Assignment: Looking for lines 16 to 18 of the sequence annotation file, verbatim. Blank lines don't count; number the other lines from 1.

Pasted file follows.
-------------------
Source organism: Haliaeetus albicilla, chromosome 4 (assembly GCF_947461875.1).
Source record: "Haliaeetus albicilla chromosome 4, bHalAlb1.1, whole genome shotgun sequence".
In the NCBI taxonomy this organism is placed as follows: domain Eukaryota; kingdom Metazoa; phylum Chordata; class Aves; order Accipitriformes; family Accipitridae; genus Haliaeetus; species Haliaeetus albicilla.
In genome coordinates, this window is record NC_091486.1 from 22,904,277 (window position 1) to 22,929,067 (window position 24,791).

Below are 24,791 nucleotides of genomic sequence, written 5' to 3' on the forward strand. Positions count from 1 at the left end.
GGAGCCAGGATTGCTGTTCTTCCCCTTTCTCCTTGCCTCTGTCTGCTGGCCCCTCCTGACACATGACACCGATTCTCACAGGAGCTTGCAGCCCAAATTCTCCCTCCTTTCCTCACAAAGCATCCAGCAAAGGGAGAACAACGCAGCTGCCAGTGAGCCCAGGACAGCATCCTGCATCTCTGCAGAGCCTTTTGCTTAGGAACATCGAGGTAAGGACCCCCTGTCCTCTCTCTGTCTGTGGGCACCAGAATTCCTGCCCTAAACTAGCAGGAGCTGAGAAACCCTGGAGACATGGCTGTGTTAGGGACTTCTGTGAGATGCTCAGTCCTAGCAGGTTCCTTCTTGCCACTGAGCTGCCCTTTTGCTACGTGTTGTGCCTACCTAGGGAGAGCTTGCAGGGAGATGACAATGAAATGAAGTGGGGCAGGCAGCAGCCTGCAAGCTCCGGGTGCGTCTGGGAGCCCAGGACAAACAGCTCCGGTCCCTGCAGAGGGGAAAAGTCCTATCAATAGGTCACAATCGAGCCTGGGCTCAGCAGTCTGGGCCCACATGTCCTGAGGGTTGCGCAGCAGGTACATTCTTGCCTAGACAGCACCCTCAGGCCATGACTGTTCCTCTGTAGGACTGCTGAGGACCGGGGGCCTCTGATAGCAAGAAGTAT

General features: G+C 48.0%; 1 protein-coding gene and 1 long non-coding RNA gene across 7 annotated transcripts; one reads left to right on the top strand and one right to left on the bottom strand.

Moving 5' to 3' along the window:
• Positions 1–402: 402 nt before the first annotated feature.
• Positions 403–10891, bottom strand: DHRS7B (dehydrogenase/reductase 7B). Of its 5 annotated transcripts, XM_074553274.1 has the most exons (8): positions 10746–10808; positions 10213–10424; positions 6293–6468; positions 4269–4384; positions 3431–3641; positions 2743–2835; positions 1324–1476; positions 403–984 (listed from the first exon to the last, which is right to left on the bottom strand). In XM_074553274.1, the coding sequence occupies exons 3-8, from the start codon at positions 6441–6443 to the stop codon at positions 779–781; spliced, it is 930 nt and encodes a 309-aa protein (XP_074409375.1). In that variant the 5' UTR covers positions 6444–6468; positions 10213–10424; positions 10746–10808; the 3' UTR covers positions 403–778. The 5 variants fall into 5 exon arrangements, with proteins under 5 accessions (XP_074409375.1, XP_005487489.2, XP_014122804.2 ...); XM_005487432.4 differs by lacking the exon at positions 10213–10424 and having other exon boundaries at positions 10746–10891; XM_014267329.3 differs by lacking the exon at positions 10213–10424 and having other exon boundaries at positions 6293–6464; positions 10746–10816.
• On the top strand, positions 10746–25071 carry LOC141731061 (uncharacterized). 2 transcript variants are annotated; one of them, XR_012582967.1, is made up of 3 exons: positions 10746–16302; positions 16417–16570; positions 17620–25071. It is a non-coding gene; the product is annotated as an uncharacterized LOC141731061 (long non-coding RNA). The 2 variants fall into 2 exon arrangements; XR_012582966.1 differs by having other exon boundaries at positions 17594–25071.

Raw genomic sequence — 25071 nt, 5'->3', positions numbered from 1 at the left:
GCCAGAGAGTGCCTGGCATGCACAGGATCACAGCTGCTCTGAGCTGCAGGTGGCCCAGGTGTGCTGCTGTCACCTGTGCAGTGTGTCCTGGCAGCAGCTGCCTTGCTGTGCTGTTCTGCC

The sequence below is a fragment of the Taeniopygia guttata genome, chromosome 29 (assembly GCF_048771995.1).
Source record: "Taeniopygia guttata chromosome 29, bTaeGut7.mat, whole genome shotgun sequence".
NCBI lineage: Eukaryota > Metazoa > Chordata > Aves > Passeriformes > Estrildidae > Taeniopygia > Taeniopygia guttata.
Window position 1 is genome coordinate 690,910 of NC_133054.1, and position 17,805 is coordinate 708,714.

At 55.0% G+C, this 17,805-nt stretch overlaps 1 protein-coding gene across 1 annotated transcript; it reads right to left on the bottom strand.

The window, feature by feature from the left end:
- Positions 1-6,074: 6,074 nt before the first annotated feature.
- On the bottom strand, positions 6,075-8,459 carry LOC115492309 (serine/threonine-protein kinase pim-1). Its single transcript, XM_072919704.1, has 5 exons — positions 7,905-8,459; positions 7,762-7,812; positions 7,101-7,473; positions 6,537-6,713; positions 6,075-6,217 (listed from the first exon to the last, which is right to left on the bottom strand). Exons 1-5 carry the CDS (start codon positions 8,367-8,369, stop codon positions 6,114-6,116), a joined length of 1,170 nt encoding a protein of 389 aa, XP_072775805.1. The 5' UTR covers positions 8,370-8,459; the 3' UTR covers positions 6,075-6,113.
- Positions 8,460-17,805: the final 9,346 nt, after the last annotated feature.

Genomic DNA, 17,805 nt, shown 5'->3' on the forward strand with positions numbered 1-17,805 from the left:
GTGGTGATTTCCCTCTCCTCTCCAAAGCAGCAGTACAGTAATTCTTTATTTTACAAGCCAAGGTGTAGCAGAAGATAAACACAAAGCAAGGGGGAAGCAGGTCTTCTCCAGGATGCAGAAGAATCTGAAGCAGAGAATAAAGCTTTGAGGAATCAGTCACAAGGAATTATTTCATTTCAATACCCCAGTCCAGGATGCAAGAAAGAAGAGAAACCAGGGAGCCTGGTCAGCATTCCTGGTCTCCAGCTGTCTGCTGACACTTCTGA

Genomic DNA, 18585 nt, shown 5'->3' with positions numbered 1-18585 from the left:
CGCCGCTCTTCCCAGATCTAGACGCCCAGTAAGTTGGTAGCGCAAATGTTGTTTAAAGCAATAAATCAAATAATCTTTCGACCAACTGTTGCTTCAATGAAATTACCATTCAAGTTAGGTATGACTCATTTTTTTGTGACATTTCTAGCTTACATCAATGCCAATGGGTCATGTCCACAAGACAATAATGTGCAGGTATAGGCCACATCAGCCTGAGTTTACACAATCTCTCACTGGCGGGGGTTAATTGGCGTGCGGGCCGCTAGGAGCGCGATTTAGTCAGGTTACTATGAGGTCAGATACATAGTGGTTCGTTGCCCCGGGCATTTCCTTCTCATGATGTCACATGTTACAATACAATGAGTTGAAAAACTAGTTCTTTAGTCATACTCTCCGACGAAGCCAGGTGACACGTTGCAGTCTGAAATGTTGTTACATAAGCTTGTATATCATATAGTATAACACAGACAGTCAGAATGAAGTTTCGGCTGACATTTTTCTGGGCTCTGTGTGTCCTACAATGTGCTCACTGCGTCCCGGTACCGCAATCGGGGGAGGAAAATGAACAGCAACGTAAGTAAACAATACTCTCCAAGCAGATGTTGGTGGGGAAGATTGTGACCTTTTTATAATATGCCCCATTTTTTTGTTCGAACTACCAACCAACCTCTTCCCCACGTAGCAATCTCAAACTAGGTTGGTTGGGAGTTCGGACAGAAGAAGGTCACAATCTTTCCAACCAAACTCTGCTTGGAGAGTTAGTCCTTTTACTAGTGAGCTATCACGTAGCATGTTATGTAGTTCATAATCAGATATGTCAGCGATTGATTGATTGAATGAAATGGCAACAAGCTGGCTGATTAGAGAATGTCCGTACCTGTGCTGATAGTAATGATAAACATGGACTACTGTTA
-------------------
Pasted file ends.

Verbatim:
NCBI lineage: Eukaryota > Metazoa > Chordata > Aves > Passeriformes > Estrildidae > Taeniopygia > Taeniopygia guttata.
Window position 1 is genome coordinate 690,910 of NC_133054.1, and position 17,805 is coordinate 708,714.

At 55.0% G+C, this 17,805-nt stretch overlaps 1 protein-coding gene across 1 annotated transcript; it reads right to left on the bottom strand.